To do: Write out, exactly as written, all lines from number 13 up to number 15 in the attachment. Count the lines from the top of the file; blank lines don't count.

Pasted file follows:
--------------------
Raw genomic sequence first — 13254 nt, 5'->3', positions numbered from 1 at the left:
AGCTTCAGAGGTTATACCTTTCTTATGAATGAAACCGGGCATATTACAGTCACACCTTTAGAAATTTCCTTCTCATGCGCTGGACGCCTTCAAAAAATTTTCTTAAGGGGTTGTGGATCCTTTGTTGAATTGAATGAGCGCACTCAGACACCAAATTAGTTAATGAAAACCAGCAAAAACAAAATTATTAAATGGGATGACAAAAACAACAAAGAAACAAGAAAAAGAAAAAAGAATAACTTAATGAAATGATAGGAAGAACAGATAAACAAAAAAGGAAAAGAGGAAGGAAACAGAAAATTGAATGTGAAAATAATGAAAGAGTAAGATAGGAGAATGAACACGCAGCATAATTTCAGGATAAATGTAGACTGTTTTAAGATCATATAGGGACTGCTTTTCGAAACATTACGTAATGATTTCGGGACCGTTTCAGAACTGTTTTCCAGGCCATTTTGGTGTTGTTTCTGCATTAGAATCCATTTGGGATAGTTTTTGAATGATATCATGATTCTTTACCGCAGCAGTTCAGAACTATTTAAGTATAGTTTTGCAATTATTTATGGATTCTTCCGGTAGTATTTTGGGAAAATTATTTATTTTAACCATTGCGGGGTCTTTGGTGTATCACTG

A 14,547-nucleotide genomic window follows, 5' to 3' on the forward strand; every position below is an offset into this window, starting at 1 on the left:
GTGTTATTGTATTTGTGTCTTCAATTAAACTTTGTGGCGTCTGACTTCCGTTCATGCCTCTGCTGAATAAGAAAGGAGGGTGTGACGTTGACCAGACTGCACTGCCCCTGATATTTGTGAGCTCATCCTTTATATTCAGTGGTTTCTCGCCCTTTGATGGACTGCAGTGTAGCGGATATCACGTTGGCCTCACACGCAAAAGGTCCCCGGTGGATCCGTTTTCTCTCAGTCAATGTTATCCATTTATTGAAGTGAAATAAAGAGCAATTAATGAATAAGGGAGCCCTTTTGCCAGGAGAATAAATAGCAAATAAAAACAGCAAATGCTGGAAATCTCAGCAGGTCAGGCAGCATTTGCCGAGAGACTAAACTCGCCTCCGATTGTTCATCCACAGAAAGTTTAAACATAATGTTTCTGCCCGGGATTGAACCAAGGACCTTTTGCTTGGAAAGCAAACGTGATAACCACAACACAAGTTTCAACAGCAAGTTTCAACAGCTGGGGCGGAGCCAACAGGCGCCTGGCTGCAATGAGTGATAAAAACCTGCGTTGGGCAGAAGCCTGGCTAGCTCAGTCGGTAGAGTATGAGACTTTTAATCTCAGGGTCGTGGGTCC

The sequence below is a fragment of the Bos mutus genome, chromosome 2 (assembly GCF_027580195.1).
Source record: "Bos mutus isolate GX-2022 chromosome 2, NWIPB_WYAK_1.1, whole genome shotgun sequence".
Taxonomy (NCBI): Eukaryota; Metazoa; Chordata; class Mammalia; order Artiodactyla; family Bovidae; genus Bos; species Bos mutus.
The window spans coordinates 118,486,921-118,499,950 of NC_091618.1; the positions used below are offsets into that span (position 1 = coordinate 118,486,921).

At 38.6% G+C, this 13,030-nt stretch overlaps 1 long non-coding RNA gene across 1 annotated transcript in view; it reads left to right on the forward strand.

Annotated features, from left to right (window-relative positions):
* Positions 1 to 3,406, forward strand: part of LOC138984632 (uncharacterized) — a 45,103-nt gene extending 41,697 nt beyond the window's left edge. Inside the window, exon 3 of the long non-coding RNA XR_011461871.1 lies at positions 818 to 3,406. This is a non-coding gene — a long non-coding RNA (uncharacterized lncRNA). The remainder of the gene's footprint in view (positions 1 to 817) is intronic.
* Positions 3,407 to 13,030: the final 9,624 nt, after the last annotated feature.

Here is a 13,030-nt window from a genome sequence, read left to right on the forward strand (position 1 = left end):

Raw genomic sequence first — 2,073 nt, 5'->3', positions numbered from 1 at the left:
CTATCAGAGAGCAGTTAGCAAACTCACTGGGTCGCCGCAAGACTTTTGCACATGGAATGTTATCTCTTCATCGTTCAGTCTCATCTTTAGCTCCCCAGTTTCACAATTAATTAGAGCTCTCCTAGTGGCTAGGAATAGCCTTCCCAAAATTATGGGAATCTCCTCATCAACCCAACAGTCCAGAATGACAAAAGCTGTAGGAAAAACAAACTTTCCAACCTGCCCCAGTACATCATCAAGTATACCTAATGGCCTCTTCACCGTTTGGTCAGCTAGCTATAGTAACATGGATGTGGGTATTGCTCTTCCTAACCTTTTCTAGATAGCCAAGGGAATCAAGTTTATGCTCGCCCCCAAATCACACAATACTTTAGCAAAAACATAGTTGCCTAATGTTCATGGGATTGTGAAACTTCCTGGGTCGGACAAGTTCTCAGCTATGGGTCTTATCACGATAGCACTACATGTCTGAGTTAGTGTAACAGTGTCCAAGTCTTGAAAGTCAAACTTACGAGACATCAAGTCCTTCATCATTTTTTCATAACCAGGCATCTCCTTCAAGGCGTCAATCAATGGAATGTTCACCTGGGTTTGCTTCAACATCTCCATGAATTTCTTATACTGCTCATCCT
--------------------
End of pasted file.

Here is a 13,030-nt window from a genome sequence, read left to right on the forward strand (position 1 = left end):

Raw genomic sequence first — 2,073 nt, 5'->3', positions numbered from 1 at the left:
CTATCAGAGAGCAGTTAGCAAACTCACTGGGTCGCCGCAAGACTTTTGCACATGGAATGTTATCTCTTCATCGTTCAGTCTCATCTTTAGCTCCCCAGTTTCACAATTAATTAGAGCTCTCCTAGTGGCTAGGAATAGCCTTCCCAAAATTATGGGAATCTCCTCATCAACCCAACAGTCCAGAATGACAAAAGCTGTAGGAAAAACAAACTTTCCAACCTGCCCCAGTACATCATCAAGTATACCTAATGGCCTCTTCACCGTTTGGTCAGCTAGCTATAGTAACATGGATGTGGGTATTGCTCTTCCTAACCTTTTCTAGATAGCCAAGGGAATCAAGTTTATGCTCGCCCCCAAATCACACAATACTTTAGCAAAAACATAGTTGCCTAATGTTCATGGGATTGTGAAACTTCCTGGGTCGGACAAGTTCTCAGCTATGGGTCTTATCACGATAGCACTACATGTCTGAGTTAGTGTAACAGTGTCCAAGTCTTGAAAGTCAAACTTACGAGACATCAAGTCCTTCATCATTTTTTCATAACCAGGCATCTCCTTCAAGGCGTCAATCAATGGAATGTTCACCTGGGTTTGCTTCAACATCTCCATGAATTTCTTATACTGCTCATCCT